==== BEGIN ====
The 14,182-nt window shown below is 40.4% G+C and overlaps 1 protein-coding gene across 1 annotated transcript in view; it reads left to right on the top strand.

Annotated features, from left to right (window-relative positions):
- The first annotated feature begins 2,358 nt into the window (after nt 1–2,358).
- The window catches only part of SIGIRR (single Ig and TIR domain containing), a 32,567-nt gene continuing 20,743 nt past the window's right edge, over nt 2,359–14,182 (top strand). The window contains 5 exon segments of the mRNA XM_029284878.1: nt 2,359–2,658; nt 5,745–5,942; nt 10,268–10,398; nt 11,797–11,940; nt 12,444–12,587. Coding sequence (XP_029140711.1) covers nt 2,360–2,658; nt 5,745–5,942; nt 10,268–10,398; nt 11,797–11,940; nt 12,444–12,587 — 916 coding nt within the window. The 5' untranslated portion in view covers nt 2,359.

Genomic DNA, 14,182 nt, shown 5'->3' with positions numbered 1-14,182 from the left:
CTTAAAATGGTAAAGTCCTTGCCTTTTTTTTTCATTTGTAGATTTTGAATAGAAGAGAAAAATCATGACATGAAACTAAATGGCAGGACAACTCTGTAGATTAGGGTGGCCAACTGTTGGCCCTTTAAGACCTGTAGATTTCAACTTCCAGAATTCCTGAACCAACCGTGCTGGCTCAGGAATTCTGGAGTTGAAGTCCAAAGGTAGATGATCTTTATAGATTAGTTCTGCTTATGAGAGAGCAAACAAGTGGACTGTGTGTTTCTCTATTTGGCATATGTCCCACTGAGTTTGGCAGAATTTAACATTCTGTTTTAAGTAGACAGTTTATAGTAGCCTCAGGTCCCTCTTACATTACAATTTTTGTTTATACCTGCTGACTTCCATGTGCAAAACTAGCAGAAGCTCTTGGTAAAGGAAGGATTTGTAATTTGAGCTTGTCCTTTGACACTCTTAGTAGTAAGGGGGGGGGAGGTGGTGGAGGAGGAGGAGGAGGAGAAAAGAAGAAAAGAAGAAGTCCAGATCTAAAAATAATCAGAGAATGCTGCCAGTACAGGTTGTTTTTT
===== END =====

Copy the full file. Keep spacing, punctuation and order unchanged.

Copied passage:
The 14,182-nt window shown below is 40.4% G+C and overlaps 1 protein-coding gene across 1 annotated transcript in view; it reads left to right on the top strand.

Annotated features, from left to right (window-relative positions):
- The first annotated feature begins 2,358 nt into the window (after nt 1–2,358).
- The window catches only part of SIGIRR (single Ig and TIR domain containing), a 32,567-nt gene continuing 20,743 nt past the window's right edge, over nt 2,359–14,182 (top strand). The window contains 5 exon segments of the mRNA XM_029284878.1: nt 2,359–2,658; nt 5,745–5,942; nt 10,268–10,398; nt 11,797–11,940; nt 12,444–12,587. Coding sequence (XP_029140711.1) covers nt 2,360–2,658; nt 5,745–5,942; nt 10,268–10,398; nt 11,797–11,940; nt 12,444–12,587 — 916 coding nt within the window. The 5' untranslated portion in view covers nt 2,359.

Genomic DNA, 14,182 nt, shown 5'->3' with positions numbered 1-14,182 from the left:
CTTAAAATGGTAAAGTCCTTGCCTTTTTTTTTCATTTGTAGATTTTGAATAGAAGAGAAAAATCATGACATGAAACTAAATGGCAGGACAACTCTGTAGATTAGGGTGGCCAACTGTTGGCCCTTTAAGACCTGTAGATTTCAACTTCCAGAATTCCTGAACCAACCGTGCTGGCTCAGGAATTCTGGAGTTGAAGTCCAAAGGTAGATGATCTTTATAGATTAGTTCTGCTTATGAGAGAGCAAACAAGTGGACTGTGTGTTTCTCTATTTGGCATATGTCCCACTGAGTTTGGCAGAATTTAACATTCTGTTTTAAGTAGACAGTTTATAGTAGCCTCAGGTCCCTCTTACATTACAATTTTTGTTTATACCTGCTGACTTCCATGTGCAAAACTAGCAGAAGCTCTTGGTAAAGGAAGGATTTGTAATTTGAGCTTGTCCTTTGACACTCTTAGTAGTAAGGGGGGGGGAGGTGGTGGAGGAGGAGGAGGAGGAGAAAAGAAGAAAAGAAGAAGTCCAGATCTAAAAATAATCAGAGAATGCTGCCAGTACAGGTTGTTTTTT